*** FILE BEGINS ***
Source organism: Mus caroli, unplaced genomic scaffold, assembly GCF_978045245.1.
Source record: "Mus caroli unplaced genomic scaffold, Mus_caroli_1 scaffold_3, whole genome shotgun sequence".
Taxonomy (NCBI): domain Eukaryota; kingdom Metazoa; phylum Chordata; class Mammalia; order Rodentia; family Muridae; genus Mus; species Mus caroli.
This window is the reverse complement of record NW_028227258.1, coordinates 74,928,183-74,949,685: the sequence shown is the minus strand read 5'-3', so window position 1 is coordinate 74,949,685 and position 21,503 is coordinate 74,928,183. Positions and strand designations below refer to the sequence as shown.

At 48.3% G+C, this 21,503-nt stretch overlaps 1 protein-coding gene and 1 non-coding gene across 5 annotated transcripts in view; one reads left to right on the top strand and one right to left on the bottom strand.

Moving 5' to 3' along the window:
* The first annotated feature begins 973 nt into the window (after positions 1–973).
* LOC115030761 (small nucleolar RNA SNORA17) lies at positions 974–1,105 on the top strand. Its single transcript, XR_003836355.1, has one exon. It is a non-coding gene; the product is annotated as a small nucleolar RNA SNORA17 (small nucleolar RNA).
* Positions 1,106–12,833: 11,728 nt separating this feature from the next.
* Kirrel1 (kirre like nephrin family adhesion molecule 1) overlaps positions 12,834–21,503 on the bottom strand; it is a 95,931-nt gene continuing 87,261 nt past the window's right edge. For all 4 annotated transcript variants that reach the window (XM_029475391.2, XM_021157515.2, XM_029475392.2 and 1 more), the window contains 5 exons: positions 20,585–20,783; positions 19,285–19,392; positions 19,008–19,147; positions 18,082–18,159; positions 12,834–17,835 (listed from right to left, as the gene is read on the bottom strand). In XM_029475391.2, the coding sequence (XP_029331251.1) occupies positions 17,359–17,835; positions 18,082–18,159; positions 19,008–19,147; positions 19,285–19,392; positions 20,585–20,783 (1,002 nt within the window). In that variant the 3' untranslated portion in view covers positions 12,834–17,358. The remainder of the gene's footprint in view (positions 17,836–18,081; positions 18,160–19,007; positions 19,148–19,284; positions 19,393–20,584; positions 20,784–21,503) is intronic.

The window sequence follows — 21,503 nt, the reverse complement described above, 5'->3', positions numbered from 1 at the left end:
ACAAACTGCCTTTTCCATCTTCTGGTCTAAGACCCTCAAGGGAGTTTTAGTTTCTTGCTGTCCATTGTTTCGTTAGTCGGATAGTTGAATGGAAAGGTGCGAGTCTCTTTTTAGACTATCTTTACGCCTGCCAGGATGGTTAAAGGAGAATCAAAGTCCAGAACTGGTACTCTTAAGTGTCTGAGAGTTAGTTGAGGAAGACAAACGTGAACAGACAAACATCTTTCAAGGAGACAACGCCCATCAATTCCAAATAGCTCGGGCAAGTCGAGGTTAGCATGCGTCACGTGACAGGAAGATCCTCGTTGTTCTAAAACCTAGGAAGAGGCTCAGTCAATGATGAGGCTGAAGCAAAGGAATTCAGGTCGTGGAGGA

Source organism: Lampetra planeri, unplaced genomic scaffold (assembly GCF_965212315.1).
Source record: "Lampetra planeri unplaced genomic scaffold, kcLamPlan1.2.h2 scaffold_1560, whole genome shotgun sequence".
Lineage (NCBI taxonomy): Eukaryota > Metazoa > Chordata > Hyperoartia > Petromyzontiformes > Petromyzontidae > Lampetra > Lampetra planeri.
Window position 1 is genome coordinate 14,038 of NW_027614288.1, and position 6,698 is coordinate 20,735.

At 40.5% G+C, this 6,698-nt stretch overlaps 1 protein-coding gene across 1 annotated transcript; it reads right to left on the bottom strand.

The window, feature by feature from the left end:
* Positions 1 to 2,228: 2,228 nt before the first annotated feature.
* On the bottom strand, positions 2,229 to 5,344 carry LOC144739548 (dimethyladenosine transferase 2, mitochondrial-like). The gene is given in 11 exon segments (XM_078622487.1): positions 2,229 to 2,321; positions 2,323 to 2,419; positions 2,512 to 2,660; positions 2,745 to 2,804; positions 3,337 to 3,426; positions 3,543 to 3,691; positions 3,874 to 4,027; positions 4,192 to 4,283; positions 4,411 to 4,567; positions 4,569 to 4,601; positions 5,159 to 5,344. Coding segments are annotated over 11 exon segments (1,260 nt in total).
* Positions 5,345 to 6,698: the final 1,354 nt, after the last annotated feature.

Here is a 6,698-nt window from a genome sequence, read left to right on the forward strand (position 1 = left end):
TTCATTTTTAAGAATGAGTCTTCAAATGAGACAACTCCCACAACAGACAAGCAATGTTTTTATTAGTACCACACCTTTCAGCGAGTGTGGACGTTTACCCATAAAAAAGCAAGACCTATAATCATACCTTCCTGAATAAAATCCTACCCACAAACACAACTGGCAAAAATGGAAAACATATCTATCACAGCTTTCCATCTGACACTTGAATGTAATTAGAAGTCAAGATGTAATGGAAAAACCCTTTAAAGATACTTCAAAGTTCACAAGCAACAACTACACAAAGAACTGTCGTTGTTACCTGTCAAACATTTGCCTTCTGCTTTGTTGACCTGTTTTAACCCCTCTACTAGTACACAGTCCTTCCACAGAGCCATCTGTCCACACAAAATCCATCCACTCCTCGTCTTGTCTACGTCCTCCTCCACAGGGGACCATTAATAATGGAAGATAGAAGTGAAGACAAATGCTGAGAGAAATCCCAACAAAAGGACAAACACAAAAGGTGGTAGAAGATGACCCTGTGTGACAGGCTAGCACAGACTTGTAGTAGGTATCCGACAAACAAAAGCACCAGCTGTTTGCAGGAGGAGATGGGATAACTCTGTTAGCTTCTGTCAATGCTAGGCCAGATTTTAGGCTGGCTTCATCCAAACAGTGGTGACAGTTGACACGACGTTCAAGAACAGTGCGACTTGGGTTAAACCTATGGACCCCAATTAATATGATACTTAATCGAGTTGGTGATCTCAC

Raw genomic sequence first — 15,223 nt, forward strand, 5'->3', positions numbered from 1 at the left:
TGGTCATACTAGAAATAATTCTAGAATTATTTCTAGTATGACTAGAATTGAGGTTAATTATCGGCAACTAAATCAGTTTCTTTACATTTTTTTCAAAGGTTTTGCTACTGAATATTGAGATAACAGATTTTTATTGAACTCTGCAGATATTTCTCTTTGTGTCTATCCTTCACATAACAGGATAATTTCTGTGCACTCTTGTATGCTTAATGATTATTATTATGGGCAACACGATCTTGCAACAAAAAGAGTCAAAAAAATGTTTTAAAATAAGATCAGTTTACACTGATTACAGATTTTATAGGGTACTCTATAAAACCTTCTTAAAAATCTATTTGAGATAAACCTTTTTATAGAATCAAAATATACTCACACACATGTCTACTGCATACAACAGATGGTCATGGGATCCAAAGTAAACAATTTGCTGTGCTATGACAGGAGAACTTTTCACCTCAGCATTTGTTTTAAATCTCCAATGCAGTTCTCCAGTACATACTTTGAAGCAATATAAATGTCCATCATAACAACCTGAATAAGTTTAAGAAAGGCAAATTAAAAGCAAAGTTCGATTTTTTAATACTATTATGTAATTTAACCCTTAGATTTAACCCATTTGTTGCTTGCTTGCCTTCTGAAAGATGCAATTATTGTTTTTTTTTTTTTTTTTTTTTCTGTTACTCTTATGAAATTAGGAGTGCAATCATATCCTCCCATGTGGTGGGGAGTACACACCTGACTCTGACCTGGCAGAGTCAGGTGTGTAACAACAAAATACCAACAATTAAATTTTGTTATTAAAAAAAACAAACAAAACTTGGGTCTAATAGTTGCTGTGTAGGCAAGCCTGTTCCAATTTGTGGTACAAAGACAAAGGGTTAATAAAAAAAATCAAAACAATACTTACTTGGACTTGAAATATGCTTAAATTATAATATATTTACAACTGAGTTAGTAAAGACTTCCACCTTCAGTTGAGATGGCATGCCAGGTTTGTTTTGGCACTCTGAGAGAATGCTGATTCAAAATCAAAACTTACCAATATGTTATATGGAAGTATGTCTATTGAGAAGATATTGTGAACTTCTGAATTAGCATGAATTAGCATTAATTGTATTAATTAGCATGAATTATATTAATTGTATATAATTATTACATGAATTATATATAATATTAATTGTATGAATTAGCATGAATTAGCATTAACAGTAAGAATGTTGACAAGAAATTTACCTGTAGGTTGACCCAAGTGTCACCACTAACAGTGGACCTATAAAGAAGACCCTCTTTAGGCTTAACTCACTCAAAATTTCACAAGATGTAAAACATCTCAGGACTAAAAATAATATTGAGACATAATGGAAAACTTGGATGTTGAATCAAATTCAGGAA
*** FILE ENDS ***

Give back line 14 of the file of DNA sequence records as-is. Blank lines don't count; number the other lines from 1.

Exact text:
Source record: "Lampetra planeri unplaced genomic scaffold, kcLamPlan1.2.h2 scaffold_1560, whole genome shotgun sequence".